This country’s bureaucratic meddling index (BMI) is climbing ever higher, says Bernard Darnton.
New government-funded research shows that the government should interfere in the food market more. Health economist (inveterate meddler) Des O’Dea yesterday presented research suggesting that the government should offer discount vouchers for healthy food. Apparently fresh food is too expensive.
One idea he looked as was getting rid of the GST on some foods. Bravo! Finally, a tax cut! But, no. It would be too hard to administer. Four hundred government departments and seventy-five billion dollars a year later someone works out that red tape is bad. And then it’s an excuse not to cut taxes. I spluttered so hard I could barely get any swear words out.
Here’s a plan. Make collecting GST on these foods voluntary. If you want to jump through the hoops and charge GST on chocolate biscuits but not on the wheaty plasterboard ones (or whatever rules the jobsworths came up with), good on you. If you think the rules are too complex, just ignore them and charge GST on everything. In theory this favours the big supermarkets over small dairies. In reality there’d be no effect because the “fresh” food section at most dairies consists of an optimistically-priced bag of damp onions and two bruised bananas.
The favoured plan is for poor people to be given discount vouchers that they can use to buy fruit and vegetables – food stamps. If this plan is introduced I hope to pick up some of these vouchers at eighty cents in the dollar. I might get the equivalent of my tax cut that way.
Diabetes New Zealand president Chris Baty is reported in The Press saying, “any scheme that allowed people to eat more healthy food was a positive move,” ignoring that fact that people aren’t currently forbidden from eating healthy food.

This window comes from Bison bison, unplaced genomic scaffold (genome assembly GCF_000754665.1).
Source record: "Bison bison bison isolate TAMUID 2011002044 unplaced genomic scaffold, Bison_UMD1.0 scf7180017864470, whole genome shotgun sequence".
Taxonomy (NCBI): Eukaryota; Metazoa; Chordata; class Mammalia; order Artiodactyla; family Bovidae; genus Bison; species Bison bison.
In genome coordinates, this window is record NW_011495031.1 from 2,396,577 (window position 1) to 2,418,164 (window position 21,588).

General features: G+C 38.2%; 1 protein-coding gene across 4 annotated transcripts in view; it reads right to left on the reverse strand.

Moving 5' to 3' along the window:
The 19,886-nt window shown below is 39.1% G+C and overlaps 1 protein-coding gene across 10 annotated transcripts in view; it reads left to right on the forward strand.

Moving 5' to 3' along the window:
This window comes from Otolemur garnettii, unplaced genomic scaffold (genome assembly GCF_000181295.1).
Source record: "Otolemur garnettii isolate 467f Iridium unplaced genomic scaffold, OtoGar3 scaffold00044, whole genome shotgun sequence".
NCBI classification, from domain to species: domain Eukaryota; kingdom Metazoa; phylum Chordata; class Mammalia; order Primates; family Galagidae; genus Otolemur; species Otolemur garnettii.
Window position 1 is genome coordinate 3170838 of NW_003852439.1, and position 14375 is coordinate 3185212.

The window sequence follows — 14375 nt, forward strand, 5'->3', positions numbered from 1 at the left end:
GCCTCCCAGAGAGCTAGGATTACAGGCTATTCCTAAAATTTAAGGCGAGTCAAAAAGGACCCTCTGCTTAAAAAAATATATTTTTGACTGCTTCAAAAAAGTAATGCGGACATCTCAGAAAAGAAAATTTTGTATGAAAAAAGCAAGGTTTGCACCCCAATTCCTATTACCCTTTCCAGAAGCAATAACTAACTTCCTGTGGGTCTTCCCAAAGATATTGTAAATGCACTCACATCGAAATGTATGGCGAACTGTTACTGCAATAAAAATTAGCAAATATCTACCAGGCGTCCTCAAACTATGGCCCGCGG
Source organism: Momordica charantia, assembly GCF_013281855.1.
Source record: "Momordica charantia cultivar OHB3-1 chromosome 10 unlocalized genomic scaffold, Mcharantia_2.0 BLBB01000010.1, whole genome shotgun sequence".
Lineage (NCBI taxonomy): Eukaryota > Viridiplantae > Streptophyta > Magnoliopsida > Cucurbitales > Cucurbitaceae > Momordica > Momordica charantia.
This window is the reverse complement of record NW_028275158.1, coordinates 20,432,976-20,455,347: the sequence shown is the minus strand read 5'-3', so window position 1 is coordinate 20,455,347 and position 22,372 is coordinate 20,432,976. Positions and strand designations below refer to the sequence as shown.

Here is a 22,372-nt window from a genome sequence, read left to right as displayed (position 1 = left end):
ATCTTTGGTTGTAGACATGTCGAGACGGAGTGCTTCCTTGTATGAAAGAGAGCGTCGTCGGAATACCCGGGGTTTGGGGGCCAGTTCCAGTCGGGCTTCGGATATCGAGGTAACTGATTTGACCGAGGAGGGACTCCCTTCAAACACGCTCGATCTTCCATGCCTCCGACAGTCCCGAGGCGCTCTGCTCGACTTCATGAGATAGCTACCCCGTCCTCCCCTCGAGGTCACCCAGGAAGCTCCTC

Would this programme to make fresh food cheaper work? When I lived in Lower Hutt I used to buy my seventy-plus a week at the Riverside market. Orchardists from Gisborne, market gardeners from Levin, and everyone else in the area brought their produce almost to my doorstep. It was plentiful and cheap. And yet, when I was bagging up my 69-cents-a-kilo apples, surrounded by literally truckloads of fresh fruit and vegetables, I could watch the fat kids wobbling around eating hot dogs.
So, no. The fruit was cheap, the fried crap was expensive, and the fat dads bought their fat kids fat-drenched food. They weren’t eating it because they were poor. They were eating it because they wanted to. Try doing a sociology PhD on that.
It will undoubtedly be as successful as so many other government plans. Sadly (for connoisseurs of the absurd at least), the government’s ‘Mission On’ programme, which encouraged children to become active by providing a web site for them to play games on, has been discontinued.
All this latest scheme would achieve would be a massive new government department to issue and redeem the vouchers and to work out what counts as healthy food. When I was a kid orange juice was healthy. Now it’s not, because it contains sugar. Some unemployable is going to have to go through every aisle in the supermarket to work out what’s in and what’s out.
One man they won’t be employing is Marc Ellis. In his role as orange juice magnate he was accused of peddling products that cause childhood obesity. As a remedy, he suggested “telling the fat pricks to go for a run.”
Our response to the food fascists should be similar. Tell them to take a hike.
* * Read Bernard Darnton’s NOT PJ column every Thursday here at NOT PC * *